For more information on Gun Fury and a free download of Complete Studio Recordings, visit the group's Bandcamp. Central PA, represent!


Tuesday, March 11, 2014

Adam Widener rocks!

Perhaps best known for playing bass in Bare Wires, Adam Widener has been a man on the scene for a long time. I remember him from his great early 2000s band The Jet Set (my ridiculously glowing review of their full-length can still be viewed on the Wee Rock Records web site). He's also done duty in the likes of Plexi 3 and The Zygoteens. Clearly the guy is too talented to just be a side man, and so he's gone out and made a solo album. And when I say solo, I really mean solo. He pretty much did it all: vocals, guitar, bass, drums, recording, producing, mixing....I bet he even made his own breakfast before heading to the studio. He did enlist a little help from some very talented friends (Matthew Melton and Rob Good handled the mastering). But truly, Vesuvio Nights is Adam Widener's baby.  

Vesuvio Nights takes garage, power pop, new wave, mod, and British Invasion influences and blends them together to create a sound that is uniquely Adam Widener's. I think what impresses me the most is the energy of these songs. This doesn't sound like one guy making a record by himself. It sounds like a real band kicking up a goodtime garage/mod revival racket! I believe the particular word I'm looking for here is infectious. Vesuvio Nights kicks off with the bouncy rave-up "Telephone Traps", and it never really lets up from there. It's just a super fun album with tons of "hop" to it and hooks in abundance. The whole way through, I find myself compelled to get up and dance or at least spin around in my computer chair until I'm half dizzy. Widener is a one-man rhythm section of the highest caliber, and his guitar work is a finessed mix of modern and retro. But it's not just the enthusiasm and execution of the playing that I like. Widener shines in the songwriting department as well - crafting catchy choruses ("Laughter On Your Heels I'll Follow"), dishing out glorious guitar hooks ("Fluid Trails Of Glitter Gore"), and skillfully marrying classic '60s jangle to his own quirky sensibilities ("Fake Flowers Never Die"). Of course I recommend this album to fans of newer garage/pop in general or any of Widener's previous bands in particular. But by no means is this just a rehash of anything he's done in the past. As evidenced by the very strange song titles, this is a highly personalized creation and a very successful attempt to show people a side of Adam Widener they might not have known. This album achieves a rare combination of immediately satisfying melodies and genuine originality. I'm sure we'll soon hear this guy playing bass in another band, but I do hope his solo career will continue for a long time to come!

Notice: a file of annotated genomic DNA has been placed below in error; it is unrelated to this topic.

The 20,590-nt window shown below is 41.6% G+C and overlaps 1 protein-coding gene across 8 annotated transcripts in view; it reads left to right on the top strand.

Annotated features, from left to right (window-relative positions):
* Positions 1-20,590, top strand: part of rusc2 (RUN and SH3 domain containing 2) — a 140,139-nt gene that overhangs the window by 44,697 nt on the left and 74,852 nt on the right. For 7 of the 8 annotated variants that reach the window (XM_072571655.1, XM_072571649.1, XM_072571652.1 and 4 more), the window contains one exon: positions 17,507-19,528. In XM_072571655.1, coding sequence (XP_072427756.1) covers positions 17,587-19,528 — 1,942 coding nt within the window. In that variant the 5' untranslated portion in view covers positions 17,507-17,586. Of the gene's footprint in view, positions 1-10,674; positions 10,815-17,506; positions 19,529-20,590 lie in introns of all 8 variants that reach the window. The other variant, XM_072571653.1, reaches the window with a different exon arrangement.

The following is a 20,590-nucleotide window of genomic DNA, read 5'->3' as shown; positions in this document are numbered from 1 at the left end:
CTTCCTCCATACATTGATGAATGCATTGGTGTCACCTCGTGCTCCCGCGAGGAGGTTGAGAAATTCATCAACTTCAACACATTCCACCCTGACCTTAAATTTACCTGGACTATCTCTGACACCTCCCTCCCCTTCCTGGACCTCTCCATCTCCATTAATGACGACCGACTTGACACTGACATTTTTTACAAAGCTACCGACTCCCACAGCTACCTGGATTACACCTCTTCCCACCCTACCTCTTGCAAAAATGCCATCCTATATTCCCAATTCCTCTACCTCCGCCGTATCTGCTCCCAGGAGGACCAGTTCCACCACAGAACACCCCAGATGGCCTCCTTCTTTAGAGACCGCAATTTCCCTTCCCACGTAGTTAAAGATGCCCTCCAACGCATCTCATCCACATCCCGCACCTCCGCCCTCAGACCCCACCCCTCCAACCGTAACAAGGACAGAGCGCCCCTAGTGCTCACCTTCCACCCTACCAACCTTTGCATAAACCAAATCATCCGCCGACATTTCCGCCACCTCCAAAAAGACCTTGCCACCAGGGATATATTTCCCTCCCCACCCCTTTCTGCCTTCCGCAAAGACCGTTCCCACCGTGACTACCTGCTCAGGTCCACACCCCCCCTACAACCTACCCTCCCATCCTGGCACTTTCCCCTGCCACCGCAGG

Saturday, March 08, 2014

Glorious MoonRockets

Here's another one from that seemingly inexhaustible pipeline of awesomeness that is Ottawa. And just in case you thought all those Ottawa bands kinda sounded the same, Glorious MoonRockets will set you straight. In simplified terms, GMR play some dirty rock n' roll. And when I say dirty, I mean filthy. They're close enough to the garage/punk thing to fit within the general parameters of this blog. But in an entirely good way, they're way more "rock" than most of the stuff I usually write about. Think Detroit rock meets stoner sludge meets old school garage racket. These longhairs play the kind of music that you might have called "grunge" back when the term actually meant something. More Other Stuff is the name of their latest EP. And the music, like the title, is nothing fancy. These dudes play loud, with dense riffs that hit harder than a Chris Neil punch to the face. "Down On Their Luck" is a sludgy heavy rock dirge that channels both the MC5 and The Nuge. "3 Dollar Dinner" brings to mind that slice of late '80s indie noise rock that worshiped at the altar of Sabbath and Blue Cheer. "4 Corners" is bruising proto-grunge with a hint of psychedelia. Good stuff - I can't help turning up the volume and wishing I were at the wheel of a '78 Camaro Z28! I will be interested to hear what's next from GMR. In the meantime, you can check out both of the band's EPs via Bandcamp. I bet their amps go to 11.


Friday, March 07, 2014


I do realize that in the vast and chronically under-publicized world of independent punk rock music, even the best of us will remain unaware of many incredible bands and remarkable records. Even if I sat here eight hours a day and did nothing but work on this blog, I still wouldn't catch every gem that's out there. Nonetheless, I view my lack of Miscalculations coverage in 2013 as a massive and indefensible failure. I mean, come on! I'm supposed to be the '77 punk guy! How did I miss a 7" and an LP from a band featuring members of the Gaggers, Disco Lepers, Ladykillers, Shanghai Wires, and Electric Cocks? Worse yet, how did I miss one of the best albums of the entire year? Am I losing my touch? Should I be switching brands of energy drinks? Let's be honest, dear readers. I totally let you down!